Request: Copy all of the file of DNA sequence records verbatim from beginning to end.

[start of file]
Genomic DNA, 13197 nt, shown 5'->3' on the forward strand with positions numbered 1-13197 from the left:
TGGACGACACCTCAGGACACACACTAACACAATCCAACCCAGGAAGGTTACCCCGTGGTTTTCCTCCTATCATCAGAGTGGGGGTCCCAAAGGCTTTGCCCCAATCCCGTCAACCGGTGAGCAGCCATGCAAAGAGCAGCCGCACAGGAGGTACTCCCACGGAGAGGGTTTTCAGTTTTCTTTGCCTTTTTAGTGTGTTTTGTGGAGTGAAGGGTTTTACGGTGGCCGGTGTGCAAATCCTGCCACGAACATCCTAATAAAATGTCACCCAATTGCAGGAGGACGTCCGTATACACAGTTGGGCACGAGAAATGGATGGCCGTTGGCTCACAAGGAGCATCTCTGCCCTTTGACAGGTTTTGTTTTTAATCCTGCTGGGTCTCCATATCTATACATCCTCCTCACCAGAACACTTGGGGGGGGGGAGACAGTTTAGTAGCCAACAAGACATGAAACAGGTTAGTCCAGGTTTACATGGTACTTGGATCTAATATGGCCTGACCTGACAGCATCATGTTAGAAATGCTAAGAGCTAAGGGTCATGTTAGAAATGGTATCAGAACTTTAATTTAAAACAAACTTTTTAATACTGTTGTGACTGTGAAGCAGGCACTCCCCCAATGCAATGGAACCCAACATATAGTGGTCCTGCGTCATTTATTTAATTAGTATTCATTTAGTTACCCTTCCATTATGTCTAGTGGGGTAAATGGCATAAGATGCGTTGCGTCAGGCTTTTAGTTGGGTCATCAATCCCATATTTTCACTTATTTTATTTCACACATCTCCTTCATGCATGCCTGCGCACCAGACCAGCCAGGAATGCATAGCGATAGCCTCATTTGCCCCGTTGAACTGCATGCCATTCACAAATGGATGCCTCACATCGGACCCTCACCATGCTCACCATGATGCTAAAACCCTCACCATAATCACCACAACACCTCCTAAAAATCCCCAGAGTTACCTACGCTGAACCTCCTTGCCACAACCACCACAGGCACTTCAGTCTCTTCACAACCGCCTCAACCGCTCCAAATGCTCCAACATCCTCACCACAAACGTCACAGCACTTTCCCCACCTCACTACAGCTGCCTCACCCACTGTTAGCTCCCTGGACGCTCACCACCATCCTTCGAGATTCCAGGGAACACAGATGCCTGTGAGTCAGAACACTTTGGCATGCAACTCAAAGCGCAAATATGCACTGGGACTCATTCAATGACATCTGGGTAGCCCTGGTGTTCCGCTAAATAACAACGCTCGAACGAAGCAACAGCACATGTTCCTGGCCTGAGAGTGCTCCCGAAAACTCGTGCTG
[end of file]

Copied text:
Genomic DNA, 13197 nt, shown 5'->3' on the forward strand with positions numbered 1-13197 from the left:
TGGACGACACCTCAGGACACACACTAACACAATCCAACCCAGGAAGGTTACCCCGTGGTTTTCCTCCTATCATCAGAGTGGGGGTCCCAAAGGCTTTGCCCCAATCCCGTCAACCGGTGAGCAGCCATGCAAAGAGCAGCCGCACAGGAGGTACTCCCACGGAGAGGGTTTTCAGTTTTCTTTGCCTTTTTAGTGTGTTTTGTGGAGTGAAGGGTTTTACGGTGGCCGGTGTGCAAATCCTGCCACGAACATCCTAATAAAATGTCACCCAATTGCAGGAGGACGTCCGTATACACAGTTGGGCACGAGAAATGGATGGCCGTTGGCTCACAAGGAGCATCTCTGCCCTTTGACAGGTTTTGTTTTTAATCCTGCTGGGTCTCCATATCTATACATCCTCCTCACCAGAACACTTGGGGGGGGGGAGACAGTTTAGTAGCCAACAAGACATGAAACAGGTTAGTCCAGGTTTACATGGTACTTGGATCTAATATGGCCTGACCTGACAGCATCATGTTAGAAATGCTAAGAGCTAAGGGTCATGTTAGAAATGGTATCAGAACTTTAATTTAAAACAAACTTTTTAATACTGTTGTGACTGTGAAGCAGGCACTCCCCCAATGCAATGGAACCCAACATATAGTGGTCCTGCGTCATTTATTTAATTAGTATTCATTTAGTTACCCTTCCATTATGTCTAGTGGGGTAAATGGCATAAGATGCGTTGCGTCAGGCTTTTAGTTGGGTCATCAATCCCATATTTTCACTTATTTTATTTCACACATCTCCTTCATGCATGCCTGCGCACCAGACCAGCCAGGAATGCATAGCGATAGCCTCATTTGCCCCGTTGAACTGCATGCCATTCACAAATGGATGCCTCACATCGGACCCTCACCATGCTCACCATGATGCTAAAACCCTCACCATAATCACCACAACACCTCCTAAAAATCCCCAGAGTTACCTACGCTGAACCTCCTTGCCACAACCACCACAGGCACTTCAGTCTCTTCACAACCGCCTCAACCGCTCCAAATGCTCCAACATCCTCACCACAAACGTCACAGCACTTTCCCCACCTCACTACAGCTGCCTCACCCACTGTTAGCTCCCTGGACGCTCACCACCATCCTTCGAGATTCCAGGGAACACAGATGCCTGTGAGTCAGAACACTTTGGCATGCAACTCAAAGCGCAAATATGCACTGGGACTCATTCAATGACATCTGGGTAGCCCTGGTGTTCCGCTAAATAACAACGCTCGAACGAAGCAACAGCACATGTTCCTGGCCTGAGAGTGCTCCCGAAAACTCGTGCTG